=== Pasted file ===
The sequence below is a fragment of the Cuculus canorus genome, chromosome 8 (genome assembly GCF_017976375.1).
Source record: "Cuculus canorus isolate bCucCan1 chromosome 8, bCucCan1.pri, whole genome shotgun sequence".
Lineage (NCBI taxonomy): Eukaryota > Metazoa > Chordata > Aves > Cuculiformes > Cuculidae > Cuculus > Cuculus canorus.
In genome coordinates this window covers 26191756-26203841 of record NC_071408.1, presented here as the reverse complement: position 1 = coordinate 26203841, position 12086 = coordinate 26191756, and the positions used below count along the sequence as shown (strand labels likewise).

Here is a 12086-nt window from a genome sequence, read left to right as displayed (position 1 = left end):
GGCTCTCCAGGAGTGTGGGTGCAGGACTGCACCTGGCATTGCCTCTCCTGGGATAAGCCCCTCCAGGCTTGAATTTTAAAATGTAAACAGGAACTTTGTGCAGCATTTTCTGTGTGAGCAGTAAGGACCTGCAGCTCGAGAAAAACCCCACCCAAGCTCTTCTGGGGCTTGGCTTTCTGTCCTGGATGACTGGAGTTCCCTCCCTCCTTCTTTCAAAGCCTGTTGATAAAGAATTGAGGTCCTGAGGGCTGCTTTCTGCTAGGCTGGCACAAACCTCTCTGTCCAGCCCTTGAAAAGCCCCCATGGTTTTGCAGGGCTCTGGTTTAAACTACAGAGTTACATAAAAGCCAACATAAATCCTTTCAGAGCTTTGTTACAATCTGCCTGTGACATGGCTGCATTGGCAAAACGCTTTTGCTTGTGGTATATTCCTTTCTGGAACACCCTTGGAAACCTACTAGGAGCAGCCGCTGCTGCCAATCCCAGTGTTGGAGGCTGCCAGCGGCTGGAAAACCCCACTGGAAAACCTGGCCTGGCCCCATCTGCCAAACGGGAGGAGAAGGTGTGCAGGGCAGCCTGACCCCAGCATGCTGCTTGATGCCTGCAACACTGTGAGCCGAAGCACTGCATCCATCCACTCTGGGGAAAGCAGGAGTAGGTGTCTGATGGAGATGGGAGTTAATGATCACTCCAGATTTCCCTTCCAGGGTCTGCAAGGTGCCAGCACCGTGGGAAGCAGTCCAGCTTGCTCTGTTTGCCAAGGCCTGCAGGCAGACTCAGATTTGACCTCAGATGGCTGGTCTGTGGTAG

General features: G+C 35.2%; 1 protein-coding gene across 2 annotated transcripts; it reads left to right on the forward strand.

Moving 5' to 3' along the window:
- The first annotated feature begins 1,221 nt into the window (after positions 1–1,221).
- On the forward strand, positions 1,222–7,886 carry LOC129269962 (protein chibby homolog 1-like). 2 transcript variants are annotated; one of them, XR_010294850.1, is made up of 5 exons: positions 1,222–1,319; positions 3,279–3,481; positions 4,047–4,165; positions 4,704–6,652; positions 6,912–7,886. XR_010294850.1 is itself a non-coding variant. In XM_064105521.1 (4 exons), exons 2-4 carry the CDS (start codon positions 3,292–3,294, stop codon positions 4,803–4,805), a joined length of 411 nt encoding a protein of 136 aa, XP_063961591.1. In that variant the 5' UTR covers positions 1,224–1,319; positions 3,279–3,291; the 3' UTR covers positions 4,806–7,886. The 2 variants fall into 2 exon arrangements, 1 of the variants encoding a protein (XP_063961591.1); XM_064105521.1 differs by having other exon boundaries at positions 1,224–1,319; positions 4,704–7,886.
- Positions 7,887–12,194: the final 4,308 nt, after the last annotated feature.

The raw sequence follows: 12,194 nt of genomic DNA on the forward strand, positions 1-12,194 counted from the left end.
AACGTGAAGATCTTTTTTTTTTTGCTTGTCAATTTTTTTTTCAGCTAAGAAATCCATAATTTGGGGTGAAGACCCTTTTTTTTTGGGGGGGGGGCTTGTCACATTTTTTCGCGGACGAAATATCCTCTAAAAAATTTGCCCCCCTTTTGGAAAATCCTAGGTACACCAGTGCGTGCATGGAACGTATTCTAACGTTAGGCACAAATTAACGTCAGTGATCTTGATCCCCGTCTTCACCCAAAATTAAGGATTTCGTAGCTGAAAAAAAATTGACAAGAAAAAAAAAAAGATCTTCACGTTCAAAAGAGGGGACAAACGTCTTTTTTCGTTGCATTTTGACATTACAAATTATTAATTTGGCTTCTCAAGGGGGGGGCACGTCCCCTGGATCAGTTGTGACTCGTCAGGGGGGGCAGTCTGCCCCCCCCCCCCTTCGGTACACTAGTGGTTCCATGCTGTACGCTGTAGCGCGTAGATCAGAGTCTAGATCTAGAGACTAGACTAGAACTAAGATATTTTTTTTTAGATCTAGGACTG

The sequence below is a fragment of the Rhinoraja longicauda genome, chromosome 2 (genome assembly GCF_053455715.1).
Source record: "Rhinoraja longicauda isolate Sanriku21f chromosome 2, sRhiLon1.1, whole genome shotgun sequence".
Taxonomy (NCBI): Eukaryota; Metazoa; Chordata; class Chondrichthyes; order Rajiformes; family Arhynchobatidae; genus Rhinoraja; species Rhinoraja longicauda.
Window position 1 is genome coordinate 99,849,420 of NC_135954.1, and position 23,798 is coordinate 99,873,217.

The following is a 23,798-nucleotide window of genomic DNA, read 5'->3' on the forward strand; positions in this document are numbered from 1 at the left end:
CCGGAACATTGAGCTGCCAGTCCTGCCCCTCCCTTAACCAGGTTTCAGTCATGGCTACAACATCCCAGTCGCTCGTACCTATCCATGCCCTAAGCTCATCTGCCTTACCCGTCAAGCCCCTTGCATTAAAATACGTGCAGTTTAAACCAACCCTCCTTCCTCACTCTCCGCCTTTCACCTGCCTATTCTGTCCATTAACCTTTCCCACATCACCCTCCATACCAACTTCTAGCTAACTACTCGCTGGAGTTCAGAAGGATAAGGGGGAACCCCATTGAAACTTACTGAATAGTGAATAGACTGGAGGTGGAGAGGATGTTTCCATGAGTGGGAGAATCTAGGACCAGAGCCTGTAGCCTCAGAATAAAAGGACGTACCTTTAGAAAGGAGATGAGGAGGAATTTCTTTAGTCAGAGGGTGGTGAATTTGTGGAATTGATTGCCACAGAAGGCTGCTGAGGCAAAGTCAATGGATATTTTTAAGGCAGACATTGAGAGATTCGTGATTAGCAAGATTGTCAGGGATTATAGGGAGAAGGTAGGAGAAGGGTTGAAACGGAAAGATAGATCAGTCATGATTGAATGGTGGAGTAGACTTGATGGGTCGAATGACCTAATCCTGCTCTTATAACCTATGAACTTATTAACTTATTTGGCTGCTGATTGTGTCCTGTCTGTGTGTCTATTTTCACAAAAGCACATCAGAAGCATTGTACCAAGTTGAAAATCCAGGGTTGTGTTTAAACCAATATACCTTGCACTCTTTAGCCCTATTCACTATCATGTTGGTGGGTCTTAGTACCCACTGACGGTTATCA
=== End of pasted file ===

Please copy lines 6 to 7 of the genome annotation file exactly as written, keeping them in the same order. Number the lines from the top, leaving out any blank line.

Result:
GGCTCTCCAGGAGTGTGGGTGCAGGACTGCACCTGGCATTGCCTCTCCTGGGATAAGCCCCTCCAGGCTTGAATTTTAAAATGTAAACAGGAACTTTGTGCAGCATTTTCTGTGTGAGCAGTAAGGACCTGCAGCTCGAGAAAAACCCCACCCAAGCTCTTCTGGGGCTTGGCTTTCTGTCCTGGATGACTGGAGTTCCCTCCCTCCTTCTTTCAAAGCCTGTTGATAAAGAATTGAGGTCCTGAGGGCTGCTTTCTGCTAGGCTGGCACAAACCTCTCTGTCCAGCCCTTGAAAAGCCCCCATGGTTTTGCAGGGCTCTGGTTTAAACTACAGAGTTACATAAAAGCCAACATAAATCCTTTCAGAGCTTTGTTACAATCTGCCTGTGACATGGCTGCATTGGCAAAACGCTTTTGCTTGTGGTATATTCCTTTCTGGAACACCCTTGGAAACCTACTAGGAGCAGCCGCTGCTGCCAATCCCAGTGTTGGAGGCTGCCAGCGGCTGGAAAACCCCACTGGAAAACCTGGCCTGGCCCCATCTGCCAAACGGGAGGAGAAGGTGTGCAGGGCAGCCTGACCCCAGCATGCTGCTTGATGCCTGCAACACTGTGAGCCGAAGCACTGCATCCATCCACTCTGGGGAAAGCAGGAGTAGGTGTCTGATGGAGATGGGAGTTAATGATCACTCCAGATTTCCCTTCCAGGGTCTGCAAGGTGCCAGCACCGTGGGAAGCAGTCCAGCTTGCTCTGTTTGCCAAGGCCTGCAGGCAGACTCAGATTTGACCTCAGATGGCTGGTCTGTGGTAG

General features: G+C 35.2%; 1 protein-coding gene across 2 annotated transcripts; it reads left to right on the forward strand.